Leveraging Indexing for Fast Complex Queries on Heterogeneous Data
To simplify the selection of materials for installing doors and windows according to local building codes, TOAD, LLC uses RavenDB indexing to organize the data, run computations on it behind the scenes, then quickly query the extensive parts catalog whenever users enter the specs they need.
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What did TOAD, LLC use before RavenDB?
Their system has been based on a relational database, but this new tool was built on RavenDB and C# because RavenDB can efficiently handle a complex set of heterogeneous data from various sources. Also, it does behind-the-scenes calculations while indexing the data, so that users’ queries are fast. RavenDB can then send the required data to Toad’s relational system.
Why they prefer RavenDB?
RavenDB’s Cloud hosted solution has proven that it’s up to the task of storing and quickly querying our millions of documents. Our customers spend their day using our product configuration & pricing tools, and RavenDB makes that really fast.Dan Stevens, Owner/Manager – TOAD, LLC
Indexes organize heterogeneous data and run calculations
Different manufacturers in their catalog use different terms for the same thing. RavenDB’s indexes are able to aggregate them and calculate dimensions and pricing. RavenDB’s indexes can be defined to compute data incrementally as it changes in the collections. Indexes prepare the data for queries so that queries don’t have to do hard, time-consuming work. When the clients query the database, the results are relevant and fast because the query uses RavenDB’s advanced indexes instead of scanning multiple tables and running computations each time anew.
Queries are frequently used by their customers, while index processes only happen incrementally whenever the data changes. This translates to substantial time and cost savings.
Stability – they never had problems with unavailable servers
They run a standard three-node cluster in the cloud. If one node goes down or needs to be taken offline for maintenance, another node provides instant, automatic failover. Their clients don’t miss a beat. The cluster then updates the downed server with changes when it comes back online.
Document model gives them flexibility
Relational tables require a strict and uniform schema. What if the data comes in from multiple sources, with different names for the same thing (i.e., door handle, handle, door knob…)? RavenDB’s documents are in JSON format so that they can be heterogeneous. Also, what would otherwise require costly table joins is replaced by embedded blocks in a JSON document, thus reducing complexity and trips to the server. When relational data does not fit nicely into one document, RavenDB is able to include multiple related documents in each trip to the server.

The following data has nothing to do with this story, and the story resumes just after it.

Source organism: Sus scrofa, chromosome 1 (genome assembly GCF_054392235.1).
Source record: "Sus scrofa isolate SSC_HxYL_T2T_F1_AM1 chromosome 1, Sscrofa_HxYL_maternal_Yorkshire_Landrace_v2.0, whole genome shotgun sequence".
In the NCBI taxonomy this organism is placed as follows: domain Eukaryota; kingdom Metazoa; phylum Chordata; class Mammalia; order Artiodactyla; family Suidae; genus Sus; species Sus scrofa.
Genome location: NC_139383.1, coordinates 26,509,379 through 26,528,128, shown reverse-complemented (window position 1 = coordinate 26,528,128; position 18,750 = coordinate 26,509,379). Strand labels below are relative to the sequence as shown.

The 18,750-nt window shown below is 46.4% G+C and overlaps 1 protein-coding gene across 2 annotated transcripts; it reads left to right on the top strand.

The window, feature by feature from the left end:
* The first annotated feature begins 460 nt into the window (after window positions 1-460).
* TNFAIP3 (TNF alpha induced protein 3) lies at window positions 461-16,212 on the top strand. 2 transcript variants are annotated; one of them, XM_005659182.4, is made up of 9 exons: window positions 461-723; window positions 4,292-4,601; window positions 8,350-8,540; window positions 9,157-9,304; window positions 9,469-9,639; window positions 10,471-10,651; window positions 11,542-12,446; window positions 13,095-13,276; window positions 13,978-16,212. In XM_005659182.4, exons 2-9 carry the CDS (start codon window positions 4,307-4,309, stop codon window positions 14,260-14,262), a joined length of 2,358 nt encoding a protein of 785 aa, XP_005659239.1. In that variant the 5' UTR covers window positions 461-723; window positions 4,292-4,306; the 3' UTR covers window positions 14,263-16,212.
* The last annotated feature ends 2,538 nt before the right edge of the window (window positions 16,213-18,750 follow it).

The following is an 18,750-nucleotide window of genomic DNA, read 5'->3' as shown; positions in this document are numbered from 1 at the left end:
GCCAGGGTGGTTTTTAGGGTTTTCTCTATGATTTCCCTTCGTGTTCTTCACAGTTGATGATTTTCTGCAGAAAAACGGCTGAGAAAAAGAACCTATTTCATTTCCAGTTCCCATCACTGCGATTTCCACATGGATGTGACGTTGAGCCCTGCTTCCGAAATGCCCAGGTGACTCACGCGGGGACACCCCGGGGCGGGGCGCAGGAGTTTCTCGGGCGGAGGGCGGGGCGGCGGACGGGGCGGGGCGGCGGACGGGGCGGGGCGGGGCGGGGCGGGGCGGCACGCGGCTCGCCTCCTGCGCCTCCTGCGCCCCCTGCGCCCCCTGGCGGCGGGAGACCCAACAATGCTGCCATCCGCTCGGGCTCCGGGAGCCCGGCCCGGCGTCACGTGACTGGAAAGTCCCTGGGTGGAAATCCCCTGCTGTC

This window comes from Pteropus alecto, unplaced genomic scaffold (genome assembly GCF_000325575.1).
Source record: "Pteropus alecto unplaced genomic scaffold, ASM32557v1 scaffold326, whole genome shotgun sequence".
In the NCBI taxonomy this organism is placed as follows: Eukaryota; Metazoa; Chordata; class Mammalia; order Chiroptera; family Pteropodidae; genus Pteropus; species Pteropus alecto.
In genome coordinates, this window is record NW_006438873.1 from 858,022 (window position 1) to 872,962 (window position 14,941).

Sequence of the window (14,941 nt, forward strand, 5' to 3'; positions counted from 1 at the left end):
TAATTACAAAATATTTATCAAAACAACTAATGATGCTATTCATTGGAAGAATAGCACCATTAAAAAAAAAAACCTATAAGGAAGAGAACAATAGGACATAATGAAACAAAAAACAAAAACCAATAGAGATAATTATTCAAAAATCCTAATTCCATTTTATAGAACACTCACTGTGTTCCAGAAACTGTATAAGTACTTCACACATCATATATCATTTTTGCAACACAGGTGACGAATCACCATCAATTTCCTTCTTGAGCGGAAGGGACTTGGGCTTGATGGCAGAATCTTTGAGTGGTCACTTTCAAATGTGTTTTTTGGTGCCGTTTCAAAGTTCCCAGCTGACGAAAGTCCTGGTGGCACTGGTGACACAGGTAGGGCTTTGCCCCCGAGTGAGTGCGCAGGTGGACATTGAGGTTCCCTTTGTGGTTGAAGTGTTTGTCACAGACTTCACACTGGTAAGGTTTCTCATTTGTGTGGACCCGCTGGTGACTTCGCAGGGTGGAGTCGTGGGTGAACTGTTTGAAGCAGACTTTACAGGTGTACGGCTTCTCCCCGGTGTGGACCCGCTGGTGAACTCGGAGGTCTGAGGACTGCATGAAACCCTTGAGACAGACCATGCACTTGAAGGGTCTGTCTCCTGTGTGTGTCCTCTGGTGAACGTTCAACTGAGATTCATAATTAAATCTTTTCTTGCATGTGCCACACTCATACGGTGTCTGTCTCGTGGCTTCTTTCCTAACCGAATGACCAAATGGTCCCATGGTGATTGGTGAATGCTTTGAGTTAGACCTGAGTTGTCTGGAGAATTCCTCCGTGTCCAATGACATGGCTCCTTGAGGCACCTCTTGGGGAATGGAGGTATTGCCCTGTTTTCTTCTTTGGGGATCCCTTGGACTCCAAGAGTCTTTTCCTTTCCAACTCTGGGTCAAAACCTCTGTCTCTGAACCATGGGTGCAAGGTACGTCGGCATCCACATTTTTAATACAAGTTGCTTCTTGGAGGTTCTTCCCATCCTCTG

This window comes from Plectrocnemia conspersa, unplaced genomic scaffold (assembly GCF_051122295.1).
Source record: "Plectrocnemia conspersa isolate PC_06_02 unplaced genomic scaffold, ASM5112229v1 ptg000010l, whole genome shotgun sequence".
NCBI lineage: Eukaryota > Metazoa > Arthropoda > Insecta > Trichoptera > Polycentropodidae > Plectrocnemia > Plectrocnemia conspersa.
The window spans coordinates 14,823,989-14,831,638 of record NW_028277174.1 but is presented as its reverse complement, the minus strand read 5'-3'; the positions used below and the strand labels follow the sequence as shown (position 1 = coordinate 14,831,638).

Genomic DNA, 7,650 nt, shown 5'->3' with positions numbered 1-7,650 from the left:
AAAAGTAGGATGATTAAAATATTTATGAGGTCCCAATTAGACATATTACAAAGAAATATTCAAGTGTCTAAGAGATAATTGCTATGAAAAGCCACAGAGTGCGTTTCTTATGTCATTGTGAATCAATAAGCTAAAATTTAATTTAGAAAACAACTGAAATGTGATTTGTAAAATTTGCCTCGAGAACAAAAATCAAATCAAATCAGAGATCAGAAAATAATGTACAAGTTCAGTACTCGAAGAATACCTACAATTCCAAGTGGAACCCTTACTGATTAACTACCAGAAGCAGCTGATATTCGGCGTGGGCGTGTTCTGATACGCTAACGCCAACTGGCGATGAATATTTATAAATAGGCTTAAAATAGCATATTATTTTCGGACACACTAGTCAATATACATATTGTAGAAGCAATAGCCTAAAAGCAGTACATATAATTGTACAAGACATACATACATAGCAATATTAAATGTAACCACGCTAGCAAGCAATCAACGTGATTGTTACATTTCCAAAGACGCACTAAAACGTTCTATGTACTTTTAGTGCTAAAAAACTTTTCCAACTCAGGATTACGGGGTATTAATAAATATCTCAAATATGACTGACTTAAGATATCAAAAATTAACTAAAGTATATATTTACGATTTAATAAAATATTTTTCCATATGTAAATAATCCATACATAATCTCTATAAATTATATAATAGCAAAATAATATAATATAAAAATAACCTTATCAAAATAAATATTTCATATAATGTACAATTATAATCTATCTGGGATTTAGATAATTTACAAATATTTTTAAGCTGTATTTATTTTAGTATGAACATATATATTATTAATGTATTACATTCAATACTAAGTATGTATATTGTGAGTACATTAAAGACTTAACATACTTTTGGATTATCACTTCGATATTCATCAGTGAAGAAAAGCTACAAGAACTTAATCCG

Then RavenDB’s indexing prowess is able to give structure to unstructured data. Altogether, complex RavenDB queries consistently take <30ms when the same complex query in a relational database would take >3000ms!
The document model is also known for the flexible data structure that enables more agile release cycles and time to market.
Difficulties they had with RavenDB
They haven’t had any complaints yet, and are very satisfied with the support they received when they needed help. Also, RavenDB’s Github discussion board is very active – most questions either have already been answered or will be answered before long.
About TOAD, LLC
TOAD, LLC provides dealers of non-residential doors, frames & hardware with tools to design doors and windows according to various local and national building codes. The tool analyzes the opening, makes computations, then gives appropriate options for frames, doors, windows, and other products required. When the products are selected, the users can see how the opening will look, how much it costs, and all of the needed components are gathered into an order form from the catalog. Users can rest assured that nothing will be forgotten and that the products they buy will fit and be up to safety codes.
TOAD uses RavenDB for its ability to index and run computations on and query a huge catalog of components, then sends the selected components to their legacy relational database that handles the orders.
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